Fwd: The real cost of minimum wage caregivers' labor

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Dec 12, 2023, 11:56:19 AM12/12/23
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Dear San Diego Neighbor,

65% of voters in District 77 contribute to the millionaire's tax. Majority are over the age of 50, with wishes to pass peacefully in their own home. Sadly, I have met many of my constituents who have not calculated the 1/4-million each year for personal care. By the time a person wishes to enter hospice, they will have to confront an inadequate case management system that is one of the lowest rates of implementation of hospice before someone dies. 

The average pay for agency fees to manage 24/7 care is $35 per hour. The agency then usually pays the worker minimum wage, or an incentive of up to $2.00 above minimum wage, and keeps the difference for administrative purposes. This is not illegal, and is the standard in this industry. 

You can verify this from these leading agencies in San Diego: 

The math of $35/hour is 35*24*7*52=$305,760 per year. This is the standard cost for not being placed in a facility against one's wishes. 

I am proud of UDW/AFSCME Local 3930, "fighting for workers and our community". We have over 600,000 individuals enrolled with the county IHSS program, where they receive eligibility for county-paid caregivers in home. This county program is only for low income people who are on medi-cal. 

In July, a new rule requires the workers to enable location tracking to monitor where they log in and log out on a county app that records timesheets. People are complaining that they must have a smartphone for that, they must have a data plan, or they must be able to log in on the first try without the app crashing. Although fingerprinting significantly reduces fraud, location tracking measures intended to suppress fraud are ineffectively decaying attitudes of workers who no longer want this job.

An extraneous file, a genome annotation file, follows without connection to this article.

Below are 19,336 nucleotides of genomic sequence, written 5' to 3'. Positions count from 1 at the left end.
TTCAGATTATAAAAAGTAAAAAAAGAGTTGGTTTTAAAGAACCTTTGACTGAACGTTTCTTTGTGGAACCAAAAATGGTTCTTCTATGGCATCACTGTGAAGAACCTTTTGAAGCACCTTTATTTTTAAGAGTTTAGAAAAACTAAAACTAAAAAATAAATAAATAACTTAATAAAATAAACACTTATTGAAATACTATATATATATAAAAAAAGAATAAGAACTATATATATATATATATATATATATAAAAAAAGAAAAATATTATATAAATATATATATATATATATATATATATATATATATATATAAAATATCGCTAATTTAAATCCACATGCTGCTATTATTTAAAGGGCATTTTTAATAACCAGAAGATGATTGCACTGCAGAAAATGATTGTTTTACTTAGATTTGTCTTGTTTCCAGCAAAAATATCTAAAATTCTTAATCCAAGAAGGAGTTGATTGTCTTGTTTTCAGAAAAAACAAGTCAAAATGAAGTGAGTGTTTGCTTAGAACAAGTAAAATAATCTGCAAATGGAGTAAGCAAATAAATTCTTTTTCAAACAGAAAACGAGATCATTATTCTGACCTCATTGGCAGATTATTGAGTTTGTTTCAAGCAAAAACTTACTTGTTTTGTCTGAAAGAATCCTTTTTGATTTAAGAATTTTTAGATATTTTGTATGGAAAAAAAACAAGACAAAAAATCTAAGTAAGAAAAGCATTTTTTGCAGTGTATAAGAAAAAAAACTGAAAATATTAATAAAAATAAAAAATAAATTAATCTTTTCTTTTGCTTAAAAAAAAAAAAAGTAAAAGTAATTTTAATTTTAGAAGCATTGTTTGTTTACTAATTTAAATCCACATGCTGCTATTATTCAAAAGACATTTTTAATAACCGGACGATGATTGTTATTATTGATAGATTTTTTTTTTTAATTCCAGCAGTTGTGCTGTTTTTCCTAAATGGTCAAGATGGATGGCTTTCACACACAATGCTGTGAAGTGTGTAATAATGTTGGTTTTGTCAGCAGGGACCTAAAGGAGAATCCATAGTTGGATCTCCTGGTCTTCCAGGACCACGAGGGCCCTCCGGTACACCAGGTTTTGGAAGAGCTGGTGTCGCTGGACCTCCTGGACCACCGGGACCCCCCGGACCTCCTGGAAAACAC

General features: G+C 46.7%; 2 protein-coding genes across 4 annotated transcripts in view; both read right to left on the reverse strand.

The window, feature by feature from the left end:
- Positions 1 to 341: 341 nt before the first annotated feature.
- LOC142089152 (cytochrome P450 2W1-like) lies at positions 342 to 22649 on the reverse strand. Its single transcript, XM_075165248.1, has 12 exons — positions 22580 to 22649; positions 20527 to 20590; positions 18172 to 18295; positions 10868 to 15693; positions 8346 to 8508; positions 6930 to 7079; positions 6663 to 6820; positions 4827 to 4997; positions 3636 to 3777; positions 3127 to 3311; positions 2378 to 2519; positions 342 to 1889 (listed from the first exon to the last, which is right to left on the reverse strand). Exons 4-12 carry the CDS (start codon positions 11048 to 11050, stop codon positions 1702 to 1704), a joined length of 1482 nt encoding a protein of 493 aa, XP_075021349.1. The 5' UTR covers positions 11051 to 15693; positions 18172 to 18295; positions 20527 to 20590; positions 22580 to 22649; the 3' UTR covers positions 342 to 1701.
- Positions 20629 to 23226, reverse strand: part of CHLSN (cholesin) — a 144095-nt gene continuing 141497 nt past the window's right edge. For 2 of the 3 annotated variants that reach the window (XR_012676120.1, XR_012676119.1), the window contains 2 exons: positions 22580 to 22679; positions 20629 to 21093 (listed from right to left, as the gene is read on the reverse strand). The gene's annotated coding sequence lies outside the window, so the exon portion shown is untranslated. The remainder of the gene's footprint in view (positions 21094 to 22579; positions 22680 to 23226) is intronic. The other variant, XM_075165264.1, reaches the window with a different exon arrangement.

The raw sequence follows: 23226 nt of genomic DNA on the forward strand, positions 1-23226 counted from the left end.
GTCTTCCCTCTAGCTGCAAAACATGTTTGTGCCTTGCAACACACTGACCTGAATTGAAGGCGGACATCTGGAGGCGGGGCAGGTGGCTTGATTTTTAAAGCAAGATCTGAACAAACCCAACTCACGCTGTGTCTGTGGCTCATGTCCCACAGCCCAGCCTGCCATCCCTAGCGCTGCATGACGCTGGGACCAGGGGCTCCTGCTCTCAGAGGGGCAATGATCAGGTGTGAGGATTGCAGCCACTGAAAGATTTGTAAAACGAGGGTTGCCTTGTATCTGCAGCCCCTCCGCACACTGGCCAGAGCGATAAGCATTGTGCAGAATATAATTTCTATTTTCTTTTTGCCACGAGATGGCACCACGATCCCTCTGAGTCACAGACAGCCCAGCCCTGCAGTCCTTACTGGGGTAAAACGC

The Governor's budget allocates IHSS funds to each county, and workers in each county have a specific rate adjusted to the Recipient (not the worker’s) cost of living. As caregivers are least likely to be able to afford to live where they want to work, commuting to neighborhoods that pay higher is a major barrier. This leaves 1/2-million people on a desperate waiting list for providers. Due to extremely low enrollment, there are at least 100,000 less providers on the public registry than are recipients in need of care. This crisis is leaving people without shift workers they need for daily living, which places the burden on hospitals to manage chronic problems such as frequent falls and nutrition-related weakness. Malnutrition is still the leading cause of death in the elderly and disabled population. 

Who can enroll as a provider? Any adult citizen, or a sibling of a special needs child who is over the age of 14, in some cases. The county requires fingerprinting and livescan of providers who enroll. I polled my professional colleagues on LinkedIn and asked a divisive question about consumer safety: 

Should recipients of direct care supports be informed if their care provider has a criminal record?

Yes, consumer must be informed


No, it violates worker privacy


My opinion on this politically charged issue is that I am especially sensitive to people who are vulnerable, such as the 1-million autistics in the state, especially autistic adults who live alone and suffer from social estrangement. How do they have informed consent to hire a worker without knowing if they will be taken advantage of? 

Consumer safety goes hand in hand with caregiver privacy, but how much privacy is enough? Electronic timesheets with GPS tracking is a clear invasion, but so is the lack of informing the consumer about a criminal record. Imagine if you find out that your mother's caregiver has been using her car to do Uber at night when she was asleep. 

My only possible solution is to (1) inform the recipient of the nature of the crime on record, even if time was served, and (2) offer increased salary commensurate with higher education units to ensure a professional standard equal to higher pay. 

Currently, county caregivers can take free coursework such as CPR, and bill for their time in the online class. I would like to see professional advancement reflected in salary. Caregivers have to spend about 20% of their day's salary for gas to commute to recipients located multiple zip codes away.

 I also propose that the county should offer a commuter shuttle and rideshare vouchers to incentivize workers to be on time for shift work, without personal expense. How many "flat tires" will they need until they lose their job?  Tell me what you think. 


Dr. Henny Kupferstein (she/her)

Save a penny, Vote Henny ! 


Assembly 77 2024 

Coastal San Diego, Candidate

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